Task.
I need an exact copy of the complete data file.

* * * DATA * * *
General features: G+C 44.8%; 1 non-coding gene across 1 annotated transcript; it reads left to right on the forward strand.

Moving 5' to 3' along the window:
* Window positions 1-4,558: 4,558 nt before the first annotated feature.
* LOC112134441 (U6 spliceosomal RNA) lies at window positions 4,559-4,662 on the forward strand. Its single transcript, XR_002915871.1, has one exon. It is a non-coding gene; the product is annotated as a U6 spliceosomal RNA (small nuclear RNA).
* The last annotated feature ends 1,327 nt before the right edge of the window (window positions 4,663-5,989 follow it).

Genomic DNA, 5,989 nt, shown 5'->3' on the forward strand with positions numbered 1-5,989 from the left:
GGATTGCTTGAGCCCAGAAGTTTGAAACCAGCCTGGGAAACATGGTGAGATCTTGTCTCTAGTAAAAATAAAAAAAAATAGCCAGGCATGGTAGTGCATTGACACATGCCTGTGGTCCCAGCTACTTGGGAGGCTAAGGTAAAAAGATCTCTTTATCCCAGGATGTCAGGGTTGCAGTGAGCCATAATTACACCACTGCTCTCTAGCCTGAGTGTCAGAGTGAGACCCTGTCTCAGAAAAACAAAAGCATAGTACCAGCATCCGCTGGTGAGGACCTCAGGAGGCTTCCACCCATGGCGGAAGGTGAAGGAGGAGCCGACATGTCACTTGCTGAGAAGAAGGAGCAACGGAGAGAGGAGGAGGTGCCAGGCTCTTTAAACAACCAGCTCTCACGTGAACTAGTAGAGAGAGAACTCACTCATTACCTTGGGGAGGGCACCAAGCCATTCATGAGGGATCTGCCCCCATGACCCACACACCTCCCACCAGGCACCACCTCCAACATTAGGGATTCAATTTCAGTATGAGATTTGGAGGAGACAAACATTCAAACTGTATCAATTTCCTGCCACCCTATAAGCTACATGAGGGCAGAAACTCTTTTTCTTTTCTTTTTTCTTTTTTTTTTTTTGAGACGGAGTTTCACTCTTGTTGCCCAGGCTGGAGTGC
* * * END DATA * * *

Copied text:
General features: G+C 44.8%; 1 non-coding gene across 1 annotated transcript; it reads left to right on the forward strand.

Moving 5' to 3' along the window:
* Window positions 1-4,558: 4,558 nt before the first annotated feature.
* LOC112134441 (U6 spliceosomal RNA) lies at window positions 4,559-4,662 on the forward strand. Its single transcript, XR_002915871.1, has one exon. It is a non-coding gene; the product is annotated as a U6 spliceosomal RNA (small nuclear RNA).
* The last annotated feature ends 1,327 nt before the right edge of the window (window positions 4,663-5,989 follow it).

Genomic DNA, 5,989 nt, shown 5'->3' on the forward strand with positions numbered 1-5,989 from the left:
GGATTGCTTGAGCCCAGAAGTTTGAAACCAGCCTGGGAAACATGGTGAGATCTTGTCTCTAGTAAAAATAAAAAAAAATAGCCAGGCATGGTAGTGCATTGACACATGCCTGTGGTCCCAGCTACTTGGGAGGCTAAGGTAAAAAGATCTCTTTATCCCAGGATGTCAGGGTTGCAGTGAGCCATAATTACACCACTGCTCTCTAGCCTGAGTGTCAGAGTGAGACCCTGTCTCAGAAAAACAAAAGCATAGTACCAGCATCCGCTGGTGAGGACCTCAGGAGGCTTCCACCCATGGCGGAAGGTGAAGGAGGAGCCGACATGTCACTTGCTGAGAAGAAGGAGCAACGGAGAGAGGAGGAGGTGCCAGGCTCTTTAAACAACCAGCTCTCACGTGAACTAGTAGAGAGAGAACTCACTCATTACCTTGGGGAGGGCACCAAGCCATTCATGAGGGATCTGCCCCCATGACCCACACACCTCCCACCAGGCACCACCTCCAACATTAGGGATTCAATTTCAGTATGAGATTTGGAGGAGACAAACATTCAAACTGTATCAATTTCCTGCCACCCTATAAGCTACATGAGGGCAGAAACTCTTTTTCTTTTCTTTTTTCTTTTTTTTTTTTTGAGACGGAGTTTCACTCTTGTTGCCCAGGCTGGAGTGC